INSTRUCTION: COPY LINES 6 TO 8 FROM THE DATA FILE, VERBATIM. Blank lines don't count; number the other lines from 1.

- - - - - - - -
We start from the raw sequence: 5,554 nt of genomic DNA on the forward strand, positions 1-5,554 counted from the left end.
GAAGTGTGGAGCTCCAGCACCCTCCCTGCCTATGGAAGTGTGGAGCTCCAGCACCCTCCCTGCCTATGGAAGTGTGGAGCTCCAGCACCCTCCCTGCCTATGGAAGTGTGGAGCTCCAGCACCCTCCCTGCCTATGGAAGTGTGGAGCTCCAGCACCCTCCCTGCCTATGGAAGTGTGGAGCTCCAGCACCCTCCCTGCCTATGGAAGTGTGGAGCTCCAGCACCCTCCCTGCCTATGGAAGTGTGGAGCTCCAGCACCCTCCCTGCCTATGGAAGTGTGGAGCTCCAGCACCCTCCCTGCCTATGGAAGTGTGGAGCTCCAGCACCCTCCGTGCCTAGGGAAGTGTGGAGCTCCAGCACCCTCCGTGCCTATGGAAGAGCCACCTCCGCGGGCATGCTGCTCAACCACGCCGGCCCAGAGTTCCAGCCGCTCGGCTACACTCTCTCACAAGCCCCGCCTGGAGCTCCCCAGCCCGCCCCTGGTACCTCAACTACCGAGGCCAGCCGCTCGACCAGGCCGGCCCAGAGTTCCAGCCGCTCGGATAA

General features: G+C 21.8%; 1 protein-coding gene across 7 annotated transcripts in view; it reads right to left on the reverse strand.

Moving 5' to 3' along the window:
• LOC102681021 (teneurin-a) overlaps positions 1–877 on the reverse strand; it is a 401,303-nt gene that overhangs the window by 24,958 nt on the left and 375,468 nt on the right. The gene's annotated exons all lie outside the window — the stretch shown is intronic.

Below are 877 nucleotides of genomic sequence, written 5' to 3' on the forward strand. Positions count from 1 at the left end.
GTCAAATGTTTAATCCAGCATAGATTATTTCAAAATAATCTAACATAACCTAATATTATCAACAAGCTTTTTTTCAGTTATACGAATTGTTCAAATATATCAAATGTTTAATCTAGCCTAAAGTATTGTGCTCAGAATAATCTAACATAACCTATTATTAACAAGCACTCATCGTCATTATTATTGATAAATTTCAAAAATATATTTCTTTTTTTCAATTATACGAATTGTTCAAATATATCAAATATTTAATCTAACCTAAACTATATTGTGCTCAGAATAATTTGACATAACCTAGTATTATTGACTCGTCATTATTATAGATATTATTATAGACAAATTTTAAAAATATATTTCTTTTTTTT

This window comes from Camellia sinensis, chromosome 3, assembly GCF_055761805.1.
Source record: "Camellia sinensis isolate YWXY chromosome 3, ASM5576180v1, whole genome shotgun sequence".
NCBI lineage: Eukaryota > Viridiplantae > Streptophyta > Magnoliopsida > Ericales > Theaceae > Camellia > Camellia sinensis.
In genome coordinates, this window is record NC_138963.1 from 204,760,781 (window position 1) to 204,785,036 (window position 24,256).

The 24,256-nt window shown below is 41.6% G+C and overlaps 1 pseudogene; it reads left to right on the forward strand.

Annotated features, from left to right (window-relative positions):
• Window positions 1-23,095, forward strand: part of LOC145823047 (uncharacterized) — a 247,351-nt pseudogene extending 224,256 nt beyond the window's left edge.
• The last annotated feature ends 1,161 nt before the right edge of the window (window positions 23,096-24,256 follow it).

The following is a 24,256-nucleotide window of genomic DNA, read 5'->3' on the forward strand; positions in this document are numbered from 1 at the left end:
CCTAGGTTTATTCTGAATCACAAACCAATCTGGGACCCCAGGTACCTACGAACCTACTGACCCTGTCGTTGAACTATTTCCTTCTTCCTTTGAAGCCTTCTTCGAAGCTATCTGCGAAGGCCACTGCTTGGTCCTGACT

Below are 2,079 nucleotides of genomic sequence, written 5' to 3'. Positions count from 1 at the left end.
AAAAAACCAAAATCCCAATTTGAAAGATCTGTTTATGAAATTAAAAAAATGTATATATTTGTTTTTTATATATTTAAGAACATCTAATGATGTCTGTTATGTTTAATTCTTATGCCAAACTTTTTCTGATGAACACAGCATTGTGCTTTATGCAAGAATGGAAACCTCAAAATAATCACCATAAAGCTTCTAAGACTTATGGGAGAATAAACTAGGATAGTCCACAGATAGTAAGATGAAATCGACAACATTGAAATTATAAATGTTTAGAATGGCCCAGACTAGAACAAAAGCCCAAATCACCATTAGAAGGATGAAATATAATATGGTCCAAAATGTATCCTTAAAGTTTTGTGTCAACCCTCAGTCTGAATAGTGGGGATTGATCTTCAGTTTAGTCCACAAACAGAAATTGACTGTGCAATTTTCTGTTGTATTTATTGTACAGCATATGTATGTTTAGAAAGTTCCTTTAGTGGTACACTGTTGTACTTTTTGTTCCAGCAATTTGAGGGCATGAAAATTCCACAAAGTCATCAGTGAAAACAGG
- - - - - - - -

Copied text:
Below are 877 nucleotides of genomic sequence, written 5' to 3' on the forward strand. Positions count from 1 at the left end.
GTCAAATGTTTAATCCAGCATAGATTATTTCAAAATAATCTAACATAACCTAATATTATCAACAAGCTTTTTTTCAGTTATACGAATTGTTCAAATATATCAAATGTTTAATCTAGCCTAAAGTATTGTGCTCAGAATAATCTAACATAACCTATTATTAACAAGCACTCATCGTCATTATTATTGATAAATTTCAAAAATATATTTCTTTTTTTCAATTATACGAATTGTTCAAATATATCAAATATTTAATCTAACCTAAACTATATTGTGCTCAGAATAATTTGACATAACCTAGTATTATTGACTCGTCATTATTATAGATATTATTATAGACAAATTTTAAAAATATATTTCTTTTTTTT

This window comes from Camellia sinensis, chromosome 3, assembly GCF_055761805.1.